But how to convince affluent Chinese tourists to choose a U.S. destination versus another? Chinese travelers have their secret weapon in their iPad. Several digital travel magazines entirely in Chinese mandarin are now published for the famous Apple tablet, and have a tremendous impact on how Chinese tourists plan their trip to America. Publications like Luxury Hotels of America, Niuyue Mag, or the Shanghai Travelers’ Club ( China Elite Focus publications) have gained tens of thousands of new readers over the last year. According to Sam Wang, a Shanghai businessman traveling three to four times a year to the U.S. “I read Luxury Hotels of America before choosing a hotel because they have a high quality editorial content about hotels that I can’t find in regular travel websites or booking engines in China.” He also said ” I want the top hotels where American famous people go, not the hotels for tourists that are advertised by cheap travel agencies”.
Businesses are hoping to give tourists more reasons to come to their attractions by pulling out all the stops. Hotels like the Hilton are offering Chinese breakfast, with dishes that include rice porridge. And stores like Macy’s are offering a 10 percent discount that can be used on some luxury brands.
“We’ve done a number of promotions to make it very easy and appealing for the consumers to shop at Macy’s,” said Brian Chuan, director of tourism marketing and development at Macy’s. “We have the products that they want. We carry all the American designer brands that they are looking for.”
He said Chinese tourists spend the most money at Macy’s compared to any other international group. Macy’s tracks the sales by how much the tourists spend on their international credit cards. He said it’s cheaper for Chinese tourists to buy the American brands here, because in some cases it might cost three times more in China.
“We see them leaving with an extra luggage filled with things they want to bring home,” Chuan said.
Chuan also said Macy’s accepts the China UnionPay card, which is a payment card associated with network of banks in China. That makes it convenient for shoppers who don’t want to pay in all cash.
Spending from international visitors make up just 3 percent of Macy’s overall sales at its 800 stores nationwide, Chuan said. But he pointed out that at some locations, spending from international tourists could make up 20 to 50 percent of a store’s total sales, he said.
Chuan travels to China to market Macy’s to groups such as tour operators and banks. Macy’s doesn’t have any locations in China, but Chuan said people there are familiar with the brand.
Macy’s has 13 stores with visitor centers, that allows customers to check in their bags. Centers in Southern California include one in San Diego and Downtown L.A., for its close proximity to the convention center and Staples Center. At key stores, Macy’s may have Mandarin speaking staff.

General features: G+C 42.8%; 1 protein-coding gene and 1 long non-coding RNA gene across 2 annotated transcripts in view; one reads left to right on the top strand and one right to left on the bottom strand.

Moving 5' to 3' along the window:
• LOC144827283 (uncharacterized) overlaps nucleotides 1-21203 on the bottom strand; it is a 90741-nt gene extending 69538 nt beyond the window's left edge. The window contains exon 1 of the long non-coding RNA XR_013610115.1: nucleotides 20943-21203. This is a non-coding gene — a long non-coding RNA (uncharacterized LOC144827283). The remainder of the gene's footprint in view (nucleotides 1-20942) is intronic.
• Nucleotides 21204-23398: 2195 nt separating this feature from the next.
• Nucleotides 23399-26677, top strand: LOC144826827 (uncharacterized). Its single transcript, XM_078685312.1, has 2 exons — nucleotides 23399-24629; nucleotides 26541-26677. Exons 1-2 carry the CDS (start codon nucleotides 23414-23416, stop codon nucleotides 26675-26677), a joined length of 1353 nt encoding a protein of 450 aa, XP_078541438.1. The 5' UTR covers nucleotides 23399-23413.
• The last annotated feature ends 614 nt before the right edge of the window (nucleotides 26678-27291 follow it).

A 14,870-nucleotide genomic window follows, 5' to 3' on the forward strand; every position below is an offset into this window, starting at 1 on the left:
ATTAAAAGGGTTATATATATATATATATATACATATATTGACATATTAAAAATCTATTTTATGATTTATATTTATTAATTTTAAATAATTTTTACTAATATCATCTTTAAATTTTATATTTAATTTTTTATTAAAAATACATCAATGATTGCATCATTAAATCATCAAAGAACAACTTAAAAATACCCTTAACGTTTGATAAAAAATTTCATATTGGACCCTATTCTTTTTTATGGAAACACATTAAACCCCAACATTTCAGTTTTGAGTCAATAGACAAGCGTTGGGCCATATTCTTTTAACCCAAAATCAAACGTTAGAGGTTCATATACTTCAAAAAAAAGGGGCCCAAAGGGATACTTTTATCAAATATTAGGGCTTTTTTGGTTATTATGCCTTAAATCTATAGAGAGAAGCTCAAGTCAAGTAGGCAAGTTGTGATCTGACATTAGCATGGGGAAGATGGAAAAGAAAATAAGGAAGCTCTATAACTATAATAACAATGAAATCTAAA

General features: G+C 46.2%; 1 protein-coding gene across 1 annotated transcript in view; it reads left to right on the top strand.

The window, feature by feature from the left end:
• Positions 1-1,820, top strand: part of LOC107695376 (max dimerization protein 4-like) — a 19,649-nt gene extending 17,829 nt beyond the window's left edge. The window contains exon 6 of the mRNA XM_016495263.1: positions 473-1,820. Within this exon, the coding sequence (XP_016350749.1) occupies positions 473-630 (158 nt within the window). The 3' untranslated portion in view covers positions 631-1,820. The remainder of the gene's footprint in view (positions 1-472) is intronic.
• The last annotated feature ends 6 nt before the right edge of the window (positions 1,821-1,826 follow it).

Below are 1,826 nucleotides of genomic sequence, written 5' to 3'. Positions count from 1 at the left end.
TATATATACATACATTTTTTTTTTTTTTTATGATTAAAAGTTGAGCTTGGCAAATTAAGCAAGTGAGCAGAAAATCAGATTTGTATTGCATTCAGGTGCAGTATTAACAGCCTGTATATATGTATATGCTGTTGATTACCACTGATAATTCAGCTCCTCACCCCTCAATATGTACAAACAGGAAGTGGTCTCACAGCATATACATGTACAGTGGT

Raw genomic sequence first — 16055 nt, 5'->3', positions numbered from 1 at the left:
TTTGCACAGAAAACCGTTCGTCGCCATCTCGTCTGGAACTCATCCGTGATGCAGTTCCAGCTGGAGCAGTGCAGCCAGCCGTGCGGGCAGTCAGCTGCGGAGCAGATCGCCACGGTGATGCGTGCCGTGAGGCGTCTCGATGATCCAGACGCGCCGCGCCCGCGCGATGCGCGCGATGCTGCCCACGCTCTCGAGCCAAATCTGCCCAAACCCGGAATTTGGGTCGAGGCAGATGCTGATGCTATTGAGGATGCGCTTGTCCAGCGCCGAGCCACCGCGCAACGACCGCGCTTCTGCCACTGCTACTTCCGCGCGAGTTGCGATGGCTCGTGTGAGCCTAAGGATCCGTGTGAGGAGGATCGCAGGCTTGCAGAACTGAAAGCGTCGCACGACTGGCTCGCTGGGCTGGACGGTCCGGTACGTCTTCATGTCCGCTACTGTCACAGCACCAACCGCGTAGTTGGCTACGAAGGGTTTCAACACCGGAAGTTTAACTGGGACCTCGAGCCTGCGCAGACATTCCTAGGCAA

It appears to be working. Just one day last week in New York, buses dropped off about 1,500 Chinese travelers at the Macy’s, he said.
Source: Wendy Lee, Southern California Public Radio / Chinese tourists in America blog
Chinese consumers will soon be the largest group of global travelers, and hoteliers are gearing up to meet the expectations and demands of this segment with new products, services and marketing channels.
During a webinar titled “Moneyed, mobile and massive: China’s new traveler class,” travel research company PhoCusWright released data showing the potential for business from Chinese travelers. According to the company, the Asia/Pacific region is the largest regional travel market, ahead of North America and Europe. China is the largest travel market in the Asia/Pacific region, generating $96 billion in travel-related revenues in 2012. That market is expected to grow by more than one-third by 2015.
“While little is known about the more than 250 million Chinese who took a trip last year, one thing is certain: Habits are changing fast,” said Maggie Rauch, PhoCusWright research analyst and moderator of the webinar. “Large tour groups in matching hats on cookie-cutter domestic trips booked by state-owned travel agencies are quickly disappearing. In their place are free and independent travelers: families, couples, solo travelers, groups of friends. And the desire to go beyond China among these travelers is becoming a reality.”
A number of global hotel chains have formal or informal programs aimed at serving Chinese travelers. Most programs focus on a few important areas of the travel experience for Chinese guests. Language services is one key.
At Four Seasons Hotels and Resorts properties, for example, a Mandarin-speaking member of the staff is available 24 hours a day to assist guests.
“Serving these customers can be as simple as having a local map or guestroom collateral translated into Mandarin,” said Scott Taber, VP of rooms in the Americas for Four Seasons. “Also, there are some cultural sensitivities we always try to respect, things such as avoiding assigning rooms ending with the number 4 or assigning rooms at the end of a corridor. The Chinese customer likes red flowers, but we must avoid white and blue ones.”
Taber said the chain has seen a 76% year-over-year increase in business from Chinese travelers. While some of that business goes to hotels in the Asia/Pacific region, such as in Bangkok, Thailand and Singapore, properties across the globe are also seeing dramatic increases.
Two years ago, Hilton Hotels & Resorts launched Hilton Huanying, a property-level program with specific services and products for Chinese travelers. More than 85 properties globally participate in the program, with the latest addition the Hilton Los Angeles/Universal City.
The program has since become available to all Hilton Worldwide hotels that can meet the Huanying service standards.